As an active player in the ad tech space, we have been focusing our efforts on detecting and preventing ad fraud, first with our study on mobile programmatic fraud and, most recently, ​​our report explaining​ the​ ​current challenges​ ​around fraud that ​​our industry is constantly battling​. The sophistication of fraud techniques means it’s harder to detect fraud on a surface level. At AppLift, we combine pattern-detection technology with human intelligence to detect and prevent fraud before it impacts your campaign performance. And we have taken those learnings to provide concrete guidance for designing and executing fraud-fighting measures for all stakeholders to come together and fight it.

We don’t believe mobile ad blockers are solving the issue of ad fraud. Certainly, if adoption of mobile ad blocking continued to rise and, as a consequence, the size of the addressable mobile ad market stagnated or even shrunk, the commercial impact of ad fraud would become smaller overall. But this does not solve the problem in itself. As long as there is money to make with mobile ads, there will also be fraud.

Interpreting the studies I read about ad blocking, as well as speaking to people in the industry, ad blocking is still a small thing in mobile advertising. Adoption of in-app ad blocking is virtually non existent, so the only real impact seen currently is on mobile web ads. But for app marketing, mobile web represents only a very small fraction of the relevant market. Most happens in-app.

Fraud is clearly an ever-evolving beast. Can you discuss the evolution of fraud over the last few years? How has it changed? What are the biggest concerns for advertisers today?

Fraud has always been a pressing issue, ever since advertising began – whether on desktop or mobile. In the mobile marketing industry, fraudsters have always found new ways to grow and survive by delivering what marketers were looking for without being identified. Back in 2012, when marketers focused on volume, fraudsters employed simple bots, install farms, and auto redirects to deliver volumes. As the industry evolved and shifted its focus to post-install quality and ROI, fraudsters have invented new techniques to mimic post-install user behaviour or even steal organic installs. Click farms were replaced with click injection, click spamming, and ad stacking – what we can call the hot bed of the ad fraud battleground today. These fraud techniques are harder to detect without a sound understanding of pattern detection and heuristics, and requires the combined efforts of humans and technology to win the war against ad fraud.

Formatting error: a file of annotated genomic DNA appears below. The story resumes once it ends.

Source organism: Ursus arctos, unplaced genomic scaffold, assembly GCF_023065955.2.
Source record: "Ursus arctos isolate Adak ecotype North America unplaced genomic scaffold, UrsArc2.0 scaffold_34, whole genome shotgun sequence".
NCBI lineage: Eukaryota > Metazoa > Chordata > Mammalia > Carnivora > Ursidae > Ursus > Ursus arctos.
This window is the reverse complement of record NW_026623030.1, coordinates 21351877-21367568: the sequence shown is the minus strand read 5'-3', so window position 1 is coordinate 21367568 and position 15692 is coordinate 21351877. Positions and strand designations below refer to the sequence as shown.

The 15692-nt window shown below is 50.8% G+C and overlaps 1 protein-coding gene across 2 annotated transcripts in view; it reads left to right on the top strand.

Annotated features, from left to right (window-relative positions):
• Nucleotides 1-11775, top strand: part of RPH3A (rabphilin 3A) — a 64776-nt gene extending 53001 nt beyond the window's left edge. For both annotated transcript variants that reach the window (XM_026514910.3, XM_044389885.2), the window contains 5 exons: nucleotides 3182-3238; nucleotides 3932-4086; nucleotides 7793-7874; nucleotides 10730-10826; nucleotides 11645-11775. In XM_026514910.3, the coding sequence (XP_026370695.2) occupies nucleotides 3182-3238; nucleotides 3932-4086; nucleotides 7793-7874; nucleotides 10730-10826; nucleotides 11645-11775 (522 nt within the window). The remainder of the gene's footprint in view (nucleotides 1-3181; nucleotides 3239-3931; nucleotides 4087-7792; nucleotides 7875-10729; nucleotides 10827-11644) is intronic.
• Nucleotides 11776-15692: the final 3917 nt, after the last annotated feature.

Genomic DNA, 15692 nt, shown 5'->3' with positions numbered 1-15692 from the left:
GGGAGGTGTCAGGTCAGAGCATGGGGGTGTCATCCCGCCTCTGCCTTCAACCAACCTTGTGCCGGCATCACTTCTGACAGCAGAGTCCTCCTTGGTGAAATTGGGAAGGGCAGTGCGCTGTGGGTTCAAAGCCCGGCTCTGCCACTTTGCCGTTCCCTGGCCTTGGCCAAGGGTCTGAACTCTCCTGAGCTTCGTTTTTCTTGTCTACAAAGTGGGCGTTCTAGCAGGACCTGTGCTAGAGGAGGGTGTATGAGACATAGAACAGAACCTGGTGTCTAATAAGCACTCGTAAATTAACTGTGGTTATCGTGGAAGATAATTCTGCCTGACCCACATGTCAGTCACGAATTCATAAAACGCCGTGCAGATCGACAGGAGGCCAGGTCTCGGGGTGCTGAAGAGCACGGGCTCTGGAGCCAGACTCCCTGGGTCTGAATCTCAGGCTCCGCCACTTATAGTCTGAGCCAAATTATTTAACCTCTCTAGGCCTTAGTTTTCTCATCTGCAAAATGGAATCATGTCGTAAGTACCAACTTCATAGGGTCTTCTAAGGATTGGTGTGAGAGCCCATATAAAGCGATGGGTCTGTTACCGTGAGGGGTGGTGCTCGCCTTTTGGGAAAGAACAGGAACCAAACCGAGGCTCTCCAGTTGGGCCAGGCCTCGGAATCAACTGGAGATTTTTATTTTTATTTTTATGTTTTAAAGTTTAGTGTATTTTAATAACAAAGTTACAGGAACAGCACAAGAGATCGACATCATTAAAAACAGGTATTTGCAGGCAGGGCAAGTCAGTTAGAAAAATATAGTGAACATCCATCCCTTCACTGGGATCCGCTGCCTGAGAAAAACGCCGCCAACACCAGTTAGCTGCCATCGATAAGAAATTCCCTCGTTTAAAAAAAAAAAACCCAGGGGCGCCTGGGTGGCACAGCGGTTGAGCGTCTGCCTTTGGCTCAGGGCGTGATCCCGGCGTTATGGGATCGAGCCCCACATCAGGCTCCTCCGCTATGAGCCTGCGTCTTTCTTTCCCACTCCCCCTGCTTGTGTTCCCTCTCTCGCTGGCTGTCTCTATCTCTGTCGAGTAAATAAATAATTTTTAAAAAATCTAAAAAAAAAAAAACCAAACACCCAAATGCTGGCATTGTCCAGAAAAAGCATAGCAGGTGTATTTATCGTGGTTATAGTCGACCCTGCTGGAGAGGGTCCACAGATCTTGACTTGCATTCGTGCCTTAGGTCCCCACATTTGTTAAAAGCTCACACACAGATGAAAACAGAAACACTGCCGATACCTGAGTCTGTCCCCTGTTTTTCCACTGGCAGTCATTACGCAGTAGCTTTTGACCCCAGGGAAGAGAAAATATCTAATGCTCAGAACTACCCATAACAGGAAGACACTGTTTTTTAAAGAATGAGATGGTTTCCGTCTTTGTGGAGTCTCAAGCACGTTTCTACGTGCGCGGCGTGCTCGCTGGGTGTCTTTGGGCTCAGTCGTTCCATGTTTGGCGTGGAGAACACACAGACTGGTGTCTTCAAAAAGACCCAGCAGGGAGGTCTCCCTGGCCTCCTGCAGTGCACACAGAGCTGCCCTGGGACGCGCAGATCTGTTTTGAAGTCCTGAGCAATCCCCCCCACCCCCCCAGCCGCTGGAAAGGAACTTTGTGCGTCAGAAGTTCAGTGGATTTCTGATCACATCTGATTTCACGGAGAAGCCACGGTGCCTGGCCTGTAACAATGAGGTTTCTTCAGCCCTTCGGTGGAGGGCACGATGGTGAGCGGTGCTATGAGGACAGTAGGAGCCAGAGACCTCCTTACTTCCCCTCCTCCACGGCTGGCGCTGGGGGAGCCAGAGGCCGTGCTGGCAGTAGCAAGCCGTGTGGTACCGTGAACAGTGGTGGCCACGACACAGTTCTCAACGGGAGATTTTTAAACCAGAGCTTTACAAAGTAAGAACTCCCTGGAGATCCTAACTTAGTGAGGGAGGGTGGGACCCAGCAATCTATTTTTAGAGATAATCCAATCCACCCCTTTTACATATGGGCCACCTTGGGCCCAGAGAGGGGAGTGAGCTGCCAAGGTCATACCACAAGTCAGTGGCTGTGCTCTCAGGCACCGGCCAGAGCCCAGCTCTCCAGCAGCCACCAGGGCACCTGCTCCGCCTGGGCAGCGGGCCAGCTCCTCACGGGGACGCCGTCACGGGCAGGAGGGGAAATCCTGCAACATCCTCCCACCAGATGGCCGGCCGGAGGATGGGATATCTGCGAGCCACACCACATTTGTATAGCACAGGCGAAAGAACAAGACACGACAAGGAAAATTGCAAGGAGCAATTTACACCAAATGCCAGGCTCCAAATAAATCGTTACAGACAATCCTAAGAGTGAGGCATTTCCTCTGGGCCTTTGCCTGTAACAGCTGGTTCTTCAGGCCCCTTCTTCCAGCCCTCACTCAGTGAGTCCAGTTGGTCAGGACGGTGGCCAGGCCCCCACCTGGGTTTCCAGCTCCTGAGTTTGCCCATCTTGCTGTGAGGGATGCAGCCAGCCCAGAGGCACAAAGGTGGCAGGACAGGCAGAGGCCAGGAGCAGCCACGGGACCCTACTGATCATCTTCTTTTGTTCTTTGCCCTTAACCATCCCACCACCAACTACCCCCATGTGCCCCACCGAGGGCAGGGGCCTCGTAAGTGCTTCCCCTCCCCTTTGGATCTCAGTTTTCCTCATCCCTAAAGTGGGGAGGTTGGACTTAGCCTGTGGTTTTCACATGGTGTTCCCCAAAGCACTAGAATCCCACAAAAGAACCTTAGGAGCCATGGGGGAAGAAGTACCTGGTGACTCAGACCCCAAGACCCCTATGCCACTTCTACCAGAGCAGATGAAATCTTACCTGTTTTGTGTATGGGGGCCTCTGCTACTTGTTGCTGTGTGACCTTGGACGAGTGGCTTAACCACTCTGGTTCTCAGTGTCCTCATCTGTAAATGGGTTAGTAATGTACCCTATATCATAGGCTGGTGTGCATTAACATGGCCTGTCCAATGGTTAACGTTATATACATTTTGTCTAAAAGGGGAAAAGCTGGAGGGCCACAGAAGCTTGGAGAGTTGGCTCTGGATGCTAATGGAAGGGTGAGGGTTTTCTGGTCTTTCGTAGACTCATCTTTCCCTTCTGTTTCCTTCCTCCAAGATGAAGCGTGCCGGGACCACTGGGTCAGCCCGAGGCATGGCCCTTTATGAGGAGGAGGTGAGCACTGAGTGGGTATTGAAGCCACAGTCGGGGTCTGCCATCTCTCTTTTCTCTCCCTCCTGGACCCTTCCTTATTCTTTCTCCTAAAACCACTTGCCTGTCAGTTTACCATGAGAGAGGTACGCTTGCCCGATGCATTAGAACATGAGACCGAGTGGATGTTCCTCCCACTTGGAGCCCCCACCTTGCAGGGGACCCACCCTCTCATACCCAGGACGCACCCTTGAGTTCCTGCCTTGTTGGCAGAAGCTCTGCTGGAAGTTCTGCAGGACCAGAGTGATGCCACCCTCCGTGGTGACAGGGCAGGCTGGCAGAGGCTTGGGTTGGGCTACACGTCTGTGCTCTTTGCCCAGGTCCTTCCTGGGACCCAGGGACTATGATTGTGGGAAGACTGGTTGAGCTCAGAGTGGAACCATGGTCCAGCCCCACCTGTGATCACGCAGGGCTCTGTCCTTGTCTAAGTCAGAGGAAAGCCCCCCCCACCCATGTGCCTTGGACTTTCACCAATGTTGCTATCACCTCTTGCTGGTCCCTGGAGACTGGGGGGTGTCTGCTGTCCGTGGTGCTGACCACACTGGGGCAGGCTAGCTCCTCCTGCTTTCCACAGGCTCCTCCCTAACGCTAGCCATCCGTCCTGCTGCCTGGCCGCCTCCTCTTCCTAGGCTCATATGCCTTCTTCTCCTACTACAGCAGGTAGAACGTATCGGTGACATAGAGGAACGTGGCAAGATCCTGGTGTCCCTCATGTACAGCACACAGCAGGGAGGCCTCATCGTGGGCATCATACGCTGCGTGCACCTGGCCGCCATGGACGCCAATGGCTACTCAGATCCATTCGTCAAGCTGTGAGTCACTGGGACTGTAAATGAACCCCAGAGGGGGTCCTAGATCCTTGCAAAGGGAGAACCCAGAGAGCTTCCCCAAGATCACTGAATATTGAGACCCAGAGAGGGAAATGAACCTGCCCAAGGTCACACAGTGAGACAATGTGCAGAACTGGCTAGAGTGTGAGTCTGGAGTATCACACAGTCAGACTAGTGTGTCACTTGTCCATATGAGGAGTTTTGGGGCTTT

Can you offer some fraud-fighting measures that marketers and advertisers should be taking to better their business?

While the tolerance towards fraud is rapidly decreasing, as the industry becomes​ more aware of the risks that play out due to ad fraud in its various forms, we ​still ​have a long way to go. The industry needs to ask itself not only how to identify fraud, but more importantly, why fraud is happening. Each player needs to develop their own initiatives, depending on their knowledge, to detect patterns, study heuristics, and share that knowledge. Ad exchanges, publishers, and attribution partners now have a bigger role to play in mitigating fraud, compared to some years ago. The industry must join forces and fight the common enemy, otherwise ad fraud will remain a cat-and-mouse chase.

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  • dsearls

    What about the trust that was breached with individuals when the whole advertising business sold its soul (or gave it away) to programmatic direct marketing, and gave the middle finger to Do Not Track (which was never more than a polite request not to be spied on in ways nobody would allow in the physical world)?

    That advertising has entirely become a conversation among perpetrators of surveillance is not only the best explanation we have for ad blocking, tracking protection and the GDPR—but a sure sign of End Times for the whole corrupt business as well.

    If any of what I just said makes sense, there’s more at http://j.mp/adbwars. For what it’s worth, I’m writing a book about all this. If you’re interested in weighing in, get in touch. Thanks.